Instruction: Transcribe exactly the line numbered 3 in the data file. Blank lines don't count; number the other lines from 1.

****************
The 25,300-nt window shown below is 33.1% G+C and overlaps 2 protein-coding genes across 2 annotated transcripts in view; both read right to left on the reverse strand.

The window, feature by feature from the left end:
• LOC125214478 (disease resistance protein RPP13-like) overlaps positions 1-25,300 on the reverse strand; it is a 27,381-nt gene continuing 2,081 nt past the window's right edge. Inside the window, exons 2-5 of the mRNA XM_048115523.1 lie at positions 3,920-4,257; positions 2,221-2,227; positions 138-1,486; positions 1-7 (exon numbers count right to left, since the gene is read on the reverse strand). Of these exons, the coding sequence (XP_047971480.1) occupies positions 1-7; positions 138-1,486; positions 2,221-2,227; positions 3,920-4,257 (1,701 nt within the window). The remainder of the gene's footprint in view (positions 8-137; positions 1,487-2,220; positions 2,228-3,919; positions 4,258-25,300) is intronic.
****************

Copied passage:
• LOC125214478 (disease resistance protein RPP13-like) overlaps positions 1-25,300 on the reverse strand; it is a 27,381-nt gene continuing 2,081 nt past the window's right edge. Inside the window, exons 2-5 of the mRNA XM_048115523.1 lie at positions 3,920-4,257; positions 2,221-2,227; positions 138-1,486; positions 1-7 (exon numbers count right to left, since the gene is read on the reverse strand). Of these exons, the coding sequence (XP_047971480.1) occupies positions 1-7; positions 138-1,486; positions 2,221-2,227; positions 3,920-4,257 (1,701 nt within the window). The remainder of the gene's footprint in view (positions 8-137; positions 1,487-2,220; positions 2,228-3,919; positions 4,258-25,300) is intronic.